Another important characteristic of the decay oscillograms of FIG. 8 is that the oscillogram I for iron and other ferrous materials has a decay rate which is substantially less than the decay rate N for no target. The reason ferrous metals extend the decay time is because of their high permeability thus increasing the inductance of the coupled circuit. The increased inductance means more energy stored and therefore a longer time delay for dissipating that energy.

Yet another important characteristic of the decay oscillograms is that the decay oscillogram S for the high conductivity metals, such as silver, pure gold and copper, exhibits a substantially more rapid rate of decay than the decay rate for oscillogram N for no target. This may be explained as the reflection of the low resistance of the high conductivity target into the coil as a high resistance, thus reducing the time constant L/R. It may also be explained by observing that eddy currents reflect a back emf into the coil, which opposes coil current. This mutual coupling reduces the apparent inductance of the coil. Because the eddy currents in a high conductivity metal take longer to dissipate (because of the lower resistance) the back emf induced in the coil by the eddy currents is greater for a longer time interval than for metals of lesser conductivity. High conductivity metals have an effect opposite the effect of ferrous metals because they reduce the apparent inductance of the coil mutually coupled with the metal object more than metals of less conductivity. Metals of intermediate conductivity, such as 14 karat gold, an alloy commonly used in jewelry and plotted in FIG. 8 as oscillogram G, or aluminum alloy decay at an intermediate rate between the decay rates for the high conductivity metals and the ferrous metals.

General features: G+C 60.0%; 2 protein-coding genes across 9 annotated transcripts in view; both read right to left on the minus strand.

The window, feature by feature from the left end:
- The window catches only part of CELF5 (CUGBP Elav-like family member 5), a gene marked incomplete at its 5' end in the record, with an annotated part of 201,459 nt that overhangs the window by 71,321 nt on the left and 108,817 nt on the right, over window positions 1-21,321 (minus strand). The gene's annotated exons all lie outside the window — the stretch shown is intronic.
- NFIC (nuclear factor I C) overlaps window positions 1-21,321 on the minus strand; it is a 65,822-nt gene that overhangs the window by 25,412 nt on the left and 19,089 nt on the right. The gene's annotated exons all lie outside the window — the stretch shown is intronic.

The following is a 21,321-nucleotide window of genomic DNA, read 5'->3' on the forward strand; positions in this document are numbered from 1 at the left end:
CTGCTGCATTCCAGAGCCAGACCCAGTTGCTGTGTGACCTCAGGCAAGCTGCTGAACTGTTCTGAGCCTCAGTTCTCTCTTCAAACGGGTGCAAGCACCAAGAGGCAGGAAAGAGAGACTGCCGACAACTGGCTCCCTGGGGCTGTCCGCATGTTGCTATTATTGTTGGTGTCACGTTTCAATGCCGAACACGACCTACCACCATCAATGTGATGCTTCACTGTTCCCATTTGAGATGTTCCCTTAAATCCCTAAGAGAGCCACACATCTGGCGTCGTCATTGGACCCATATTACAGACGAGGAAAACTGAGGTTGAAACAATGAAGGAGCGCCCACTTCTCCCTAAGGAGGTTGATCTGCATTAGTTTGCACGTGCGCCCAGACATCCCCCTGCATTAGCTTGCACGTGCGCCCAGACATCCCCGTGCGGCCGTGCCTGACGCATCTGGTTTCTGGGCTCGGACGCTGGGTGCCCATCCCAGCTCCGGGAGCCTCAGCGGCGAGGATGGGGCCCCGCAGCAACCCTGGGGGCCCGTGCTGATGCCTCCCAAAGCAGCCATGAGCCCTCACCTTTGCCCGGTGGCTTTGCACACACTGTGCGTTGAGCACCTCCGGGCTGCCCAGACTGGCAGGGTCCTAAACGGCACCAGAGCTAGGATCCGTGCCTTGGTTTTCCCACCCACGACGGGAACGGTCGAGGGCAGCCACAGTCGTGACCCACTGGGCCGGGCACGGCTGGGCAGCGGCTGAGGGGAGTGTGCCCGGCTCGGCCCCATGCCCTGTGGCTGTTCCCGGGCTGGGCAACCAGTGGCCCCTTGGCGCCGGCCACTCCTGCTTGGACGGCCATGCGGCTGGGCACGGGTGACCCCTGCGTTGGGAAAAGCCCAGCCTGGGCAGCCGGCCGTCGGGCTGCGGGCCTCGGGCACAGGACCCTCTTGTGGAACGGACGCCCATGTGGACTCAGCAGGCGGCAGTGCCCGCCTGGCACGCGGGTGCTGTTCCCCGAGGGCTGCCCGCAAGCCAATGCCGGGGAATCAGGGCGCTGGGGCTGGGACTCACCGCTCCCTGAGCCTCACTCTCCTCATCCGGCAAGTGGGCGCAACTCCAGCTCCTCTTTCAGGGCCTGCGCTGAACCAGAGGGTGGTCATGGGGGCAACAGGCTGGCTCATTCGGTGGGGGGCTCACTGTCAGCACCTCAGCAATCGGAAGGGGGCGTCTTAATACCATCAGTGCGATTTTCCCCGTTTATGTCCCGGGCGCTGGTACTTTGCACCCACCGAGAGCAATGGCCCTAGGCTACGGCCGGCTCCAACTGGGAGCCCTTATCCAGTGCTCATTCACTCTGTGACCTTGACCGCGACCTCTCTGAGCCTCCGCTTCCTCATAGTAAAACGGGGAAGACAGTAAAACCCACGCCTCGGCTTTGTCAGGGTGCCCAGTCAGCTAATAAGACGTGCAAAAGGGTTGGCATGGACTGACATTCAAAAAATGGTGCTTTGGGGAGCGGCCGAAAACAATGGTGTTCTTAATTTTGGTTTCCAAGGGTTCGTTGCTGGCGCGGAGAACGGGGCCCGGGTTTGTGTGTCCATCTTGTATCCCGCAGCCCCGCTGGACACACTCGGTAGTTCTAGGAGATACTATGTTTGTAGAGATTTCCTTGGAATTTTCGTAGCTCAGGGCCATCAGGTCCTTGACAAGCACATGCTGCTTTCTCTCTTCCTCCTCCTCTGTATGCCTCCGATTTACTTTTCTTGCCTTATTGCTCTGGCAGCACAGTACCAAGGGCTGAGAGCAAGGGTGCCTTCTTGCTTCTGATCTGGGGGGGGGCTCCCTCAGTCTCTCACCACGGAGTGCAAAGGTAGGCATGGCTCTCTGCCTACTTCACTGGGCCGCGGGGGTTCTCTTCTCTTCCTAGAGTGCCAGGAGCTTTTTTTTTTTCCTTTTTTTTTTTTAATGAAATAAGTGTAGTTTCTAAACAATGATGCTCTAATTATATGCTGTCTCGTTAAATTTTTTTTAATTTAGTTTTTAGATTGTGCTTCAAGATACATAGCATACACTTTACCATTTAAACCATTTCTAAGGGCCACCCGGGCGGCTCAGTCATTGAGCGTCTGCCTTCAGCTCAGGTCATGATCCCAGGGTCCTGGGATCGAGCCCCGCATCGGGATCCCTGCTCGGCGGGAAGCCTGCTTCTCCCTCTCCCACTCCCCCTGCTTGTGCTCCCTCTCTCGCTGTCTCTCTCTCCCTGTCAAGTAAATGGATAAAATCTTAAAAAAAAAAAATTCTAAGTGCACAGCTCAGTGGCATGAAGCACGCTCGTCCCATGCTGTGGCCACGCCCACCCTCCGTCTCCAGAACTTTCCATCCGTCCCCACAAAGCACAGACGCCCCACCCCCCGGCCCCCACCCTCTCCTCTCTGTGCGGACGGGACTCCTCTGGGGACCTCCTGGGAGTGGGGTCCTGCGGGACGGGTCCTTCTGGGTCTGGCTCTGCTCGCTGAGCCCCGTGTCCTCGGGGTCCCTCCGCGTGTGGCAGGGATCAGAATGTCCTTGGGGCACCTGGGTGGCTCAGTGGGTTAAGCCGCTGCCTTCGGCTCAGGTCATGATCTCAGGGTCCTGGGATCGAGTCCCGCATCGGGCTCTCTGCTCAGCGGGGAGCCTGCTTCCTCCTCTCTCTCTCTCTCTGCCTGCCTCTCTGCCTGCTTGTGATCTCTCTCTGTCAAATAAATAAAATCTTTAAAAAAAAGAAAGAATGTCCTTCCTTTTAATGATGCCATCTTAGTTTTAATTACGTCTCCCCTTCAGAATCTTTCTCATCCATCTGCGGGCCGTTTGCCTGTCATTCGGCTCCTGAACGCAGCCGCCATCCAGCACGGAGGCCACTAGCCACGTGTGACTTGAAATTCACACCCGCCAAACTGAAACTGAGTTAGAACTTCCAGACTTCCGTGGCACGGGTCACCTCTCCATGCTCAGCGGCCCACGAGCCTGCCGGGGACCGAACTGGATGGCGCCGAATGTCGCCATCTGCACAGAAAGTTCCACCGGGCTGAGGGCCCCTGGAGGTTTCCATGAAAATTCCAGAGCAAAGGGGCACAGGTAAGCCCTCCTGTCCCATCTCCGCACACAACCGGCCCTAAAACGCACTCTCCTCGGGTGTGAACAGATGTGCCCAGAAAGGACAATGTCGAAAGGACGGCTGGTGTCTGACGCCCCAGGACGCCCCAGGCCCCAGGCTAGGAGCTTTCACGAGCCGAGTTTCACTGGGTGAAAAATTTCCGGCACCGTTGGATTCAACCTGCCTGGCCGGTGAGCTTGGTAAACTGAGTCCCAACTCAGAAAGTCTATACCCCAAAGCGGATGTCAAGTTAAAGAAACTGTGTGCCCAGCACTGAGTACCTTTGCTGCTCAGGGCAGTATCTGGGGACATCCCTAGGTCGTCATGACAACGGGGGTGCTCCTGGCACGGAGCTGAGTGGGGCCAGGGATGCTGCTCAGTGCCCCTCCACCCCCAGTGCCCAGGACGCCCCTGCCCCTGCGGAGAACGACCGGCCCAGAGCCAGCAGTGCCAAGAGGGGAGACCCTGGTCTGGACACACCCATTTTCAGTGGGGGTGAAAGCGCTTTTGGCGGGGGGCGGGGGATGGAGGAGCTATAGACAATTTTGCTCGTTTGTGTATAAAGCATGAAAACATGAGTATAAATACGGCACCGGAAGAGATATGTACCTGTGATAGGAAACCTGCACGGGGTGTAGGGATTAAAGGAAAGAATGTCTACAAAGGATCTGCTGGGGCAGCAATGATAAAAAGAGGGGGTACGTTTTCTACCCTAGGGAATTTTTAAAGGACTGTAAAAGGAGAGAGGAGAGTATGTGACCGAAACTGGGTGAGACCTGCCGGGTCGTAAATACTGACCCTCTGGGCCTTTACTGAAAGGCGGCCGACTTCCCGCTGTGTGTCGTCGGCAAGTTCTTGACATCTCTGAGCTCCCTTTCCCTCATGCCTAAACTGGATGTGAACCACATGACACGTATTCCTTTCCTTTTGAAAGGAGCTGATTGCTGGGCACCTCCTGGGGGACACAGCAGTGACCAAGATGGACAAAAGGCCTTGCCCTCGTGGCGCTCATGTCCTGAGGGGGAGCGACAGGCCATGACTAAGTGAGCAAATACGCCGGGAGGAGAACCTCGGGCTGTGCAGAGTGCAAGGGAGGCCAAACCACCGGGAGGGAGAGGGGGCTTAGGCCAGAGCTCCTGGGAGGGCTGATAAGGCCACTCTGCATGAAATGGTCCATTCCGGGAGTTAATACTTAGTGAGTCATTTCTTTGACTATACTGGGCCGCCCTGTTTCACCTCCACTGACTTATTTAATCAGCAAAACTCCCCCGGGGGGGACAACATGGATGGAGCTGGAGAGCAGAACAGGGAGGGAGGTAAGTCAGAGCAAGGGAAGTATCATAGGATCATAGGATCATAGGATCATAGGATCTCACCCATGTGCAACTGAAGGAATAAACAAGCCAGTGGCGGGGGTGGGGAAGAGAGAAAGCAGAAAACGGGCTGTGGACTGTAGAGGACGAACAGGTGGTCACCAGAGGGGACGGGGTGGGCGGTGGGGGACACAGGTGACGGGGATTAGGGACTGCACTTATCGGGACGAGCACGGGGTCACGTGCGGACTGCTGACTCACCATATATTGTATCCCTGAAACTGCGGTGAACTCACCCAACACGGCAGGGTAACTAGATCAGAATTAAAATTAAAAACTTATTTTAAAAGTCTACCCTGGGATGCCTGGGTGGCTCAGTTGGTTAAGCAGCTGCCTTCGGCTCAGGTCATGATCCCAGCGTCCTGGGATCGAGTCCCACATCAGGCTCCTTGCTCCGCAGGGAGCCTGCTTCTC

Consequently, as the inductor 52 is moved from a position remote from a buried metal object, at which there is essentially no coupling to the object, toward the buried metal object, samples taken in this early interval, for example at time T1, will increase in magnitude if the metal is ferrous, decrease in magnitude if the metal is one of high conductivity, such as pure gold or silver, and not change much in the presence of a jewelry gold metal object. Although the intermediate conductivity metal object sample magnitude will not change much as the object is approached by the metal detector, the samples at time T4, which indicate range, will increase as that object is approached, thereby signaling that a metal object is being approached.

The signaling circuit 58 may be provided with a signal representing the magnitude of samples taken at time T1 and signals changes in that sampling magnitude. Consequently, the user will be aware that a metal object is present by a variation in the signal from the range signaling circuit 60 and, knowing that, the user will be able to determine the nature of that metal object by the changes, or lack of changes, in the signal from the metal type signaling circuit 58.

The time interval in which the sampling is done to detect the type of metal in the buried object may be seen with reference to FIG. 8. After several time constants, the decaying oscillograms for all metals are greater than the decaying oscillogram for no target N. The decay oscillograms for high conductivity and medium conductivity metals initially follow a path to the left of the oscillogram N and eventually intersect it. The decay oscillogram for ferrous metals remains to the right of the oscillogram N. It is therefore necessary that samples taken for the purpose of detecting the type of metal must be taken before the high conductivity metal oscillograms intersect the no target oscillogram N at time T5. Therefore, the sampling time for obtaining a sample to detect the nature of the metal must occur within a time interval beginning after termination of the pulse at time T0, That time interval ends before the time at which the inductor current in the presence of a high conductivity metal object decays to a current which exceeds the current to which the inductor current decays in the absence of a metal target object; i.e. before time T5 in FIG. 8.